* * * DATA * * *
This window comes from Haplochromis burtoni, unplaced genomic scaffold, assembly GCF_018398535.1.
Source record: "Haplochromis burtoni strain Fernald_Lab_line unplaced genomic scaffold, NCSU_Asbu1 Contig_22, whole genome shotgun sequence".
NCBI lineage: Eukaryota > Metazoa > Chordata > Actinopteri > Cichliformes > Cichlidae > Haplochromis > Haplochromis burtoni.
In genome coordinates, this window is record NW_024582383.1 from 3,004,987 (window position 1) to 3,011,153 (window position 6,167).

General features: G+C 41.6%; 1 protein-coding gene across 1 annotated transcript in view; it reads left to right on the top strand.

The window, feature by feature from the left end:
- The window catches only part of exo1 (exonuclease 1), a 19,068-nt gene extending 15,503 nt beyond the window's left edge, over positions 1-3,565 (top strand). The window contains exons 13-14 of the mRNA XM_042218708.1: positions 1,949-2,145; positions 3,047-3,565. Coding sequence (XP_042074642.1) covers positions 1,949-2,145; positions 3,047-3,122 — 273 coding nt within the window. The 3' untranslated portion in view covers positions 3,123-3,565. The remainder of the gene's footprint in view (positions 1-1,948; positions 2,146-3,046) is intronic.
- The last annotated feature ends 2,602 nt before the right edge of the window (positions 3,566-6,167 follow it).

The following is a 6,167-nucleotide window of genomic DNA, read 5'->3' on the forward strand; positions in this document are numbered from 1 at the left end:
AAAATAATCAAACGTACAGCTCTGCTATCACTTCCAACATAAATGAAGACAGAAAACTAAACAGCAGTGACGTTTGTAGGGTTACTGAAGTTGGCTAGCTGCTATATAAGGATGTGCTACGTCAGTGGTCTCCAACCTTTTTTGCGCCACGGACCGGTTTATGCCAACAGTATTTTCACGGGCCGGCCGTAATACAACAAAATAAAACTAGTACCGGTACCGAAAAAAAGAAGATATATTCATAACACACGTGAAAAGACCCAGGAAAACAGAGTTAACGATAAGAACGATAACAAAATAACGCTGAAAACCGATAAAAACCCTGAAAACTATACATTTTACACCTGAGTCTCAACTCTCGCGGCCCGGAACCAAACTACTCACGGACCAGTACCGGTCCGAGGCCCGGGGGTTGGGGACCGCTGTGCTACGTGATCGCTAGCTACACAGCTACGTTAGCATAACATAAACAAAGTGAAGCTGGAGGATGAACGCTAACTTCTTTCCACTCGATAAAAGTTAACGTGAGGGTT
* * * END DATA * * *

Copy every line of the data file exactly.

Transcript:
This window comes from Haplochromis burtoni, unplaced genomic scaffold, assembly GCF_018398535.1.
Source record: "Haplochromis burtoni strain Fernald_Lab_line unplaced genomic scaffold, NCSU_Asbu1 Contig_22, whole genome shotgun sequence".
NCBI lineage: Eukaryota > Metazoa > Chordata > Actinopteri > Cichliformes > Cichlidae > Haplochromis > Haplochromis burtoni.
In genome coordinates, this window is record NW_024582383.1 from 3,004,987 (window position 1) to 3,011,153 (window position 6,167).

General features: G+C 41.6%; 1 protein-coding gene across 1 annotated transcript in view; it reads left to right on the top strand.

The window, feature by feature from the left end:
- The window catches only part of exo1 (exonuclease 1), a 19,068-nt gene extending 15,503 nt beyond the window's left edge, over positions 1-3,565 (top strand). The window contains exons 13-14 of the mRNA XM_042218708.1: positions 1,949-2,145; positions 3,047-3,565. Coding sequence (XP_042074642.1) covers positions 1,949-2,145; positions 3,047-3,122 — 273 coding nt within the window. The 3' untranslated portion in view covers positions 3,123-3,565. The remainder of the gene's footprint in view (positions 1-1,948; positions 2,146-3,046) is intronic.
- The last annotated feature ends 2,602 nt before the right edge of the window (positions 3,566-6,167 follow it).

The following is a 6,167-nucleotide window of genomic DNA, read 5'->3' on the forward strand; positions in this document are numbered from 1 at the left end:
AAAATAATCAAACGTACAGCTCTGCTATCACTTCCAACATAAATGAAGACAGAAAACTAAACAGCAGTGACGTTTGTAGGGTTACTGAAGTTGGCTAGCTGCTATATAAGGATGTGCTACGTCAGTGGTCTCCAACCTTTTTTGCGCCACGGACCGGTTTATGCCAACAGTATTTTCACGGGCCGGCCGTAATACAACAAAATAAAACTAGTACCGGTACCGAAAAAAAGAAGATATATTCATAACACACGTGAAAAGACCCAGGAAAACAGAGTTAACGATAAGAACGATAACAAAATAACGCTGAAAACCGATAAAAACCCTGAAAACTATACATTTTACACCTGAGTCTCAACTCTCGCGGCCCGGAACCAAACTACTCACGGACCAGTACCGGTCCGAGGCCCGGGGGTTGGGGACCGCTGTGCTACGTGATCGCTAGCTACACAGCTACGTTAGCATAACATAAACAAAGTGAAGCTGGAGGATGAACGCTAACTTCTTTCCACTCGATAAAAGTTAACGTGAGGGTT